One of the interesting discoveries with the Tuniq 2 is the placement of the operating switches. The reset switch is hidden behind the front bezel, and the power switch and activity LED’s are located on the top left corner of the case. I found this odd, since all of the I/O ports were on the right side. This means that no matter where you place the Tuniq 2, you will be reaching around all sides to access its many features. I imagined this might be convenient for users who place the Tuniq 2 on the floor below them, but then the other buttons would be hard to get at; likewise for the power switch if you place it to either side of you on the desk. Sunbeamtech could have placed the operating switches and activity LED’s on the side of the case with the I/O ports and still have been better off.


Left Side View

Most users have probably become used to having case access from the left side. This design is practically tradition in the industry. On the Tuniq 2, the only side of the case which can be opened and removed is the right side panel. The US version of the case has a large round black steel mesh grill in place where the Grand Air Duct with breathe from. The round grill is not removable, and a window cannot be installed in its place without modification.

Rear View

At the rear of the Tuniq 2 you will see the most evidence of a case turned upside down. If it weren’t for the unfinished bottom of the case, you wouldn’t know the difference. You can see the included clear 120mm cooling mounted to the vent, which is the only exhaust fan on this case, unless you count the power supply fan. It should be noted that all three 120mm fans included with the Tuniq 2 are not mass air movers, as they emphasize silence at the rated 1000 RPM.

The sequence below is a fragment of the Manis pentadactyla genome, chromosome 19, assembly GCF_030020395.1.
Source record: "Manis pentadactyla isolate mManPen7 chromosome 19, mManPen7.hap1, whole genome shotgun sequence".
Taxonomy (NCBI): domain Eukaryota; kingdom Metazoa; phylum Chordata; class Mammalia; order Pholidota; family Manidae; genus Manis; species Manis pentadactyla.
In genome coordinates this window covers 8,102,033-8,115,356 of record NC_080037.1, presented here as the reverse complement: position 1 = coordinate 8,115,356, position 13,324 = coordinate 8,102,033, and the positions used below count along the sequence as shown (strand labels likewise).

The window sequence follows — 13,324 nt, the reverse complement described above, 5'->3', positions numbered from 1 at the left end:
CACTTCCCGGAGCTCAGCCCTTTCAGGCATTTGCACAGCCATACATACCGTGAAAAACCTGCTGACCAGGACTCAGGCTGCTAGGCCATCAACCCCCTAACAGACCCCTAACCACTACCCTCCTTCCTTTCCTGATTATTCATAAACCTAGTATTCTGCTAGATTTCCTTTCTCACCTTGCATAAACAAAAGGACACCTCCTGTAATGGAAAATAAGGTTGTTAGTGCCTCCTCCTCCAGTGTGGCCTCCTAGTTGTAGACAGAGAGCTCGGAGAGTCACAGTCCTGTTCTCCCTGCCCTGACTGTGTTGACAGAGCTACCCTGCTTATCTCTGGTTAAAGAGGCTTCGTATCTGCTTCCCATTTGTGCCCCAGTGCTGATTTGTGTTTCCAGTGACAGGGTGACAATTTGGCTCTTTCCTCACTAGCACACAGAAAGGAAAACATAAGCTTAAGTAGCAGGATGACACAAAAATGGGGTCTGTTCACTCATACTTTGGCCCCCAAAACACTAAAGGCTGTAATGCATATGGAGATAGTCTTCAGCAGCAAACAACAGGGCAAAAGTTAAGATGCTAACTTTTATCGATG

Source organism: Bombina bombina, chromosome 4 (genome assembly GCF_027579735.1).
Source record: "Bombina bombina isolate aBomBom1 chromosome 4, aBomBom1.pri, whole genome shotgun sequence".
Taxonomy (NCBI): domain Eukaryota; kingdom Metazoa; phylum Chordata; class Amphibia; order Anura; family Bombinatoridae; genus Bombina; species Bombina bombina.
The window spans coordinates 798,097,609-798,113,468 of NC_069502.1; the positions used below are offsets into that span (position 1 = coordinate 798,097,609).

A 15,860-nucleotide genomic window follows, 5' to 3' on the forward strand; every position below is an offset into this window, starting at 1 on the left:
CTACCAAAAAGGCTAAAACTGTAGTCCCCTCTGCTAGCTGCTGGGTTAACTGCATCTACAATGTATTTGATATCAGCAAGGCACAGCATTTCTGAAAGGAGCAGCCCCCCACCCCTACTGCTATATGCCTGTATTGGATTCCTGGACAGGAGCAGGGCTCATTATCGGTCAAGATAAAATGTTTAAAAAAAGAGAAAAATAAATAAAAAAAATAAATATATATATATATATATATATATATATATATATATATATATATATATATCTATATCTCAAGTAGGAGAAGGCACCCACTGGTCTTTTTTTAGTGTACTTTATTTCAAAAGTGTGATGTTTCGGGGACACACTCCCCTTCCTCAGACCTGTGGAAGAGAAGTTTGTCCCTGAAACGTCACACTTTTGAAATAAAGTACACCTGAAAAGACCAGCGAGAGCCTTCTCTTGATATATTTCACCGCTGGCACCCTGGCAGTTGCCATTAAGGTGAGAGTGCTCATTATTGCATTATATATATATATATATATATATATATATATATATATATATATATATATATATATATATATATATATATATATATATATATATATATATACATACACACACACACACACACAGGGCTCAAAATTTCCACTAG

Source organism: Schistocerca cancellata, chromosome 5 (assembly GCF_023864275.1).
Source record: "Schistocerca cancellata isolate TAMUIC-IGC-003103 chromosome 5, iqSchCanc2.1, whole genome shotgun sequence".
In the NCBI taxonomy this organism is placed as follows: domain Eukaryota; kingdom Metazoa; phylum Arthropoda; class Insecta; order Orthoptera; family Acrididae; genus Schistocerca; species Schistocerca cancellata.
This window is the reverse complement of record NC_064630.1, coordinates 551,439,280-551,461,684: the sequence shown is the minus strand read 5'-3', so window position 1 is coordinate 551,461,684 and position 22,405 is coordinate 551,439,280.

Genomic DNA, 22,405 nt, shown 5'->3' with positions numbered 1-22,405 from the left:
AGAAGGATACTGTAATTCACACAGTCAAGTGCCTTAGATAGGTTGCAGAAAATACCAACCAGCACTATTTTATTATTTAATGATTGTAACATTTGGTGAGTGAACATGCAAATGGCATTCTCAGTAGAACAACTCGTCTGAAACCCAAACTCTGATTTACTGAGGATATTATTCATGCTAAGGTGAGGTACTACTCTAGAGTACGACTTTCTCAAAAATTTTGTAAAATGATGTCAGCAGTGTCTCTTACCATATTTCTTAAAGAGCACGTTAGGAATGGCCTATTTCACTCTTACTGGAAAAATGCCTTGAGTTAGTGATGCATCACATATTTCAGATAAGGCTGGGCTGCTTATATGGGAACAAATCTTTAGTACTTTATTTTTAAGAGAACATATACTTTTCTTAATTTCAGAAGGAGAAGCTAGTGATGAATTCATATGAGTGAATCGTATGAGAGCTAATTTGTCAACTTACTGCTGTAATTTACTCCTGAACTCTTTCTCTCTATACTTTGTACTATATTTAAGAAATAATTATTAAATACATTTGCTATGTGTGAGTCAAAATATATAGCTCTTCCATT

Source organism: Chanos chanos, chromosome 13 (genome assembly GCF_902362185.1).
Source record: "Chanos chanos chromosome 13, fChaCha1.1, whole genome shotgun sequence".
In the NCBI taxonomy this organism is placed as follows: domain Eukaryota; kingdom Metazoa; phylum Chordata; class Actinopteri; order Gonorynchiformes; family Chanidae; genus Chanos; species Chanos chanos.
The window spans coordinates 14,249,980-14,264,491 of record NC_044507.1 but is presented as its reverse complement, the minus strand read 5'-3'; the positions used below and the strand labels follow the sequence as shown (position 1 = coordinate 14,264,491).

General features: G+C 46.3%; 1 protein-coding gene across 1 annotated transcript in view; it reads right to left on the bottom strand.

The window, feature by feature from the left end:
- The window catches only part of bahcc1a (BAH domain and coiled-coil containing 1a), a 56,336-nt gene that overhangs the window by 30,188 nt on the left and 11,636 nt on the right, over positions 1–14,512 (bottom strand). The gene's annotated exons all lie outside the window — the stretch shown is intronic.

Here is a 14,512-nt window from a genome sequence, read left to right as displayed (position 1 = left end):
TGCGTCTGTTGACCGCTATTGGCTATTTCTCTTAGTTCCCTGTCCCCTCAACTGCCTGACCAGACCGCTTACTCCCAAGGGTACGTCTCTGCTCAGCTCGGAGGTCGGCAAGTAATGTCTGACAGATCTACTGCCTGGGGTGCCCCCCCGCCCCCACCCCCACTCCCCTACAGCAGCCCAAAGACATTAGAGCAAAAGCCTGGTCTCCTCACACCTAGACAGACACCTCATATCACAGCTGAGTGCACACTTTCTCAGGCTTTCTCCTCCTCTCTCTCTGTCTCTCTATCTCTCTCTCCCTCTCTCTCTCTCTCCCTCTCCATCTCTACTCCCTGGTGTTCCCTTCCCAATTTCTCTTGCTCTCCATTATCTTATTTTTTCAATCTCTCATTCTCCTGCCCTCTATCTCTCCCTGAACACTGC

Door Latch Mechanism

The latch system for the access door is nothing spectacular, but it easily achieves its goal. Two clear plastic latches lock in and out of place instead of thumbscrews or spring hinges. While the latches are nice, they won’t exactly add any special flash to the appearance of the case. They cannot be removed, and they cannot be replaced with thumbscrews.

Bottom View

The underside of the Tuniq 2 is a throwback to old beige-box cases. Up to this point, there was something new or something nice at every corner. It seems that Sunbeamtech’s creative think-tank faltered in the design of the cases feet and underside. In place of the hard plastic feet which are prone to loose their retaining pin, I would suggest some nice vibration dampening rubber pads or feet. Anything to replace what is here would be an improvement


Open Left Side View

The Grand Air Duct is the first thing to greet you when you open the case. The case is spacious enough to work in, but some of the features are a little amiss. The hard drive rack is positioned at the bottom of the case, and configured so that drives must be installed sideways. Next to the hard drive rack at the bottom of the case is the location for the power supply unit. Directly behind the Grand Air Duct is the motherboard mounting location, and at the very top of the case are the expansion bay slots.

Removing the Grand Air Duct

Before you can begin hardware installation, you must remove the Grand Air Duct. I fault Sunbeamtech with using a single screw on the left end of the unit while the right side fits onto the rear 120mm cooling fan with rocker clips. Had the engineers designed the Grand Air Duct to be removed with the same clips on both sides it would be a tool-less removal. Instead, you will have to use a Phillips head screwdriver every time; replacing the screw with a thumbscrew will not work because of the angle and depth of the location.


The Tuniq 2 comes with a very small pouch of accessories, and some good looking fans. The total kit includes:

  • Tuniq 2 Case: (1) Black 120mm fan, (1) Clear 120mm fan
  • Grand Air Duct component
  • Installation Manual
  • Small bag of assorted hardware, screws, and one single zip-tie